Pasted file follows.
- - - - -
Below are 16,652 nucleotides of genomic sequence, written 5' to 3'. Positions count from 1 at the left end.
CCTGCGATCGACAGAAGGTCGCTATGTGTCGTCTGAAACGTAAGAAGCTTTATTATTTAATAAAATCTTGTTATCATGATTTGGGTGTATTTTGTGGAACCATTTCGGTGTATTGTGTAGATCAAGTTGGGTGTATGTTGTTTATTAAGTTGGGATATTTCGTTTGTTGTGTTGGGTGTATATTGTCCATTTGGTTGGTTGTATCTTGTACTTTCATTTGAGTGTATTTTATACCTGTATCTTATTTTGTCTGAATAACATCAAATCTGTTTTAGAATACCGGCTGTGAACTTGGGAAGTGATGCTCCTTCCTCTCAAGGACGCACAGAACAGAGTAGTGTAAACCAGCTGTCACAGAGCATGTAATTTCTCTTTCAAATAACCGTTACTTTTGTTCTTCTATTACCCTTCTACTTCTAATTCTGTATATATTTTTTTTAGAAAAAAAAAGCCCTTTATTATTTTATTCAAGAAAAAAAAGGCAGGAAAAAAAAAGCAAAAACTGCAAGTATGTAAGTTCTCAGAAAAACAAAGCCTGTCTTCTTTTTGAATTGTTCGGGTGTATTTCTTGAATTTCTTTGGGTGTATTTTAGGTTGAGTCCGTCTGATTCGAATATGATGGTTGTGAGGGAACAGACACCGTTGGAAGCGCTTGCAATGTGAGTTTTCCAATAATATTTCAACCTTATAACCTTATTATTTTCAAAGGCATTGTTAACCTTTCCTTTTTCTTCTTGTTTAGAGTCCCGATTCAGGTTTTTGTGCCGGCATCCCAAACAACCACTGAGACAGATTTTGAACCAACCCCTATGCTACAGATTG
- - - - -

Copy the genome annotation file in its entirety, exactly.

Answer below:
Below are 16,652 nucleotides of genomic sequence, written 5' to 3'. Positions count from 1 at the left end.
CCTGCGATCGACAGAAGGTCGCTATGTGTCGTCTGAAACGTAAGAAGCTTTATTATTTAATAAAATCTTGTTATCATGATTTGGGTGTATTTTGTGGAACCATTTCGGTGTATTGTGTAGATCAAGTTGGGTGTATGTTGTTTATTAAGTTGGGATATTTCGTTTGTTGTGTTGGGTGTATATTGTCCATTTGGTTGGTTGTATCTTGTACTTTCATTTGAGTGTATTTTATACCTGTATCTTATTTTGTCTGAATAACATCAAATCTGTTTTAGAATACCGGCTGTGAACTTGGGAAGTGATGCTCCTTCCTCTCAAGGACGCACAGAACAGAGTAGTGTAAACCAGCTGTCACAGAGCATGTAATTTCTCTTTCAAATAACCGTTACTTTTGTTCTTCTATTACCCTTCTACTTCTAATTCTGTATATATTTTTTTTAGAAAAAAAAAGCCCTTTATTATTTTATTCAAGAAAAAAAAGGCAGGAAAAAAAAAGCAAAAACTGCAAGTATGTAAGTTCTCAGAAAAACAAAGCCTGTCTTCTTTTTGAATTGTTCGGGTGTATTTCTTGAATTTCTTTGGGTGTATTTTAGGTTGAGTCCGTCTGATTCGAATATGATGGTTGTGAGGGAACAGACACCGTTGGAAGCGCTTGCAATGTGAGTTTTCCAATAATATTTCAACCTTATAACCTTATTATTTTCAAAGGCATTGTTAACCTTTCCTTTTTCTTCTTGTTTAGAGTCCCGATTCAGGTTTTTGTGCCGGCATCCCAAACAACCACTGAGACAGATTTTGAACCAACCCCTATGCTACAGATTG